Some expressions have been overused to a point where they have lost their meaning. “The best of both worlds” might be one of them, but the title to Robert Palmers 1978 song also seems to be a full-blown paradox in the world of process management.
Rigidity gives predictability but leads to mediocracy
As organizations grow, the demand for grip on business intelligence often grows with it. Thus, processes are put in place to help control quality and performance which feed dashboards. These dashboards, in turn, give organizations the ability to steer and adjust, if the data proves it is necessary. Generally, these processes are created by operational managers who have one primary goal; predictability, and even though rigid processes help them to achieve predictability, the possibility to adapt to new insights and external influences is often endangered or even killed off in its entirety. Frequently, this leads to an uninspired workforce who, as a result, fall behind compared to (smaller) competitors.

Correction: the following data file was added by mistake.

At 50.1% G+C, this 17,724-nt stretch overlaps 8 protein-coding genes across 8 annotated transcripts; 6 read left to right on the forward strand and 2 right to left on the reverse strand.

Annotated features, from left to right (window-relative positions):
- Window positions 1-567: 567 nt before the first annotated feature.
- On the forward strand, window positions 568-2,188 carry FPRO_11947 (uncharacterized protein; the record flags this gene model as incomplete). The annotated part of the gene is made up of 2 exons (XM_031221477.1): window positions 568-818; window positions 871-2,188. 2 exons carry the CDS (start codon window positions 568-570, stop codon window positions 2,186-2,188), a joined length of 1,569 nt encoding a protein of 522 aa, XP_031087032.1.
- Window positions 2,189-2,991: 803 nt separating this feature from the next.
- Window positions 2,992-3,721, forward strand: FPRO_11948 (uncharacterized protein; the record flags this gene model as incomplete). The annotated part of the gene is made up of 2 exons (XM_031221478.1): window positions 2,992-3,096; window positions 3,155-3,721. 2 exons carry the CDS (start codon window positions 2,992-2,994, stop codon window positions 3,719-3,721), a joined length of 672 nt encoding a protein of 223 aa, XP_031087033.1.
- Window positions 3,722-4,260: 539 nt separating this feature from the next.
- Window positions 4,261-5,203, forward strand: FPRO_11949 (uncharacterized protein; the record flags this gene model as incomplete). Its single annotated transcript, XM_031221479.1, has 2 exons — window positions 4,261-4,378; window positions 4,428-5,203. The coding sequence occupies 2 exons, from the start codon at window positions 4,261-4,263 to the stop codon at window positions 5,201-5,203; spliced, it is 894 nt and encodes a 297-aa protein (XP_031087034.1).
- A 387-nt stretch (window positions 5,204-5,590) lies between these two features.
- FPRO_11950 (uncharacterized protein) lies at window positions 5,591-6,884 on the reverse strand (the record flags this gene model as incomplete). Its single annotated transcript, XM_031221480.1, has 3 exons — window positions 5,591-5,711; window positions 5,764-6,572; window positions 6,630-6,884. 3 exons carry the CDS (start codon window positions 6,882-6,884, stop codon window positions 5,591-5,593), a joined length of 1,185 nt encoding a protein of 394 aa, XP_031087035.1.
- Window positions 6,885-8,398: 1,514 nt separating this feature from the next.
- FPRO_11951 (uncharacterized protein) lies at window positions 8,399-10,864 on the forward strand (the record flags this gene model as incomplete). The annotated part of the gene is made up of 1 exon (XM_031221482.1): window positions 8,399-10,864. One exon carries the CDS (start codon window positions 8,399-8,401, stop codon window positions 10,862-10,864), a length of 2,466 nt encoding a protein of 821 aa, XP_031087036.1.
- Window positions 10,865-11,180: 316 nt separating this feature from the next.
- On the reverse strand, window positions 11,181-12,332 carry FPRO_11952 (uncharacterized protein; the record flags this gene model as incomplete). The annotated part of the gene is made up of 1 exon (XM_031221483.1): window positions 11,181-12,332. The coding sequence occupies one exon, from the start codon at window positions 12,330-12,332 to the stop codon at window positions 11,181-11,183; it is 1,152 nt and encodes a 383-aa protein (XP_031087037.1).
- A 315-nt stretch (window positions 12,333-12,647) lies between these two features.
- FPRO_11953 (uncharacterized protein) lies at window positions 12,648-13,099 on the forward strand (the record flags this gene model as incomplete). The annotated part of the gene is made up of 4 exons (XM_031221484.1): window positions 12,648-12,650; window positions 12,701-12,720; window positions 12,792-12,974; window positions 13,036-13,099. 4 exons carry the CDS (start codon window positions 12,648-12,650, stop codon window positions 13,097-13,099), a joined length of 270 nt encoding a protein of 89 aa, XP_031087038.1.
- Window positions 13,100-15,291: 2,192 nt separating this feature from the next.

Operating in Agile/SCRUM projects, it’s always unsettling to see that organizations focus on maximum flexibility in their IT projects, but go for total waterfall methodologies in the rest of their business. Approaching business processes, workflow management and business development in small iterations using proven techniques from Agile project management, not only shows that IT and business will start to synchronize, thus increasing added value of IT, but it also enables the organization to empower its workforce and adapt in a way it can stay relevant. So operational and process managers; Get lean! Need help? We’ll bring the Post-Its!
Tijs van der Velden – CTO SIENN
~SIENN helps organizations to create internal synergy and develops solutions to improve flexibility and empowerment without losing grip.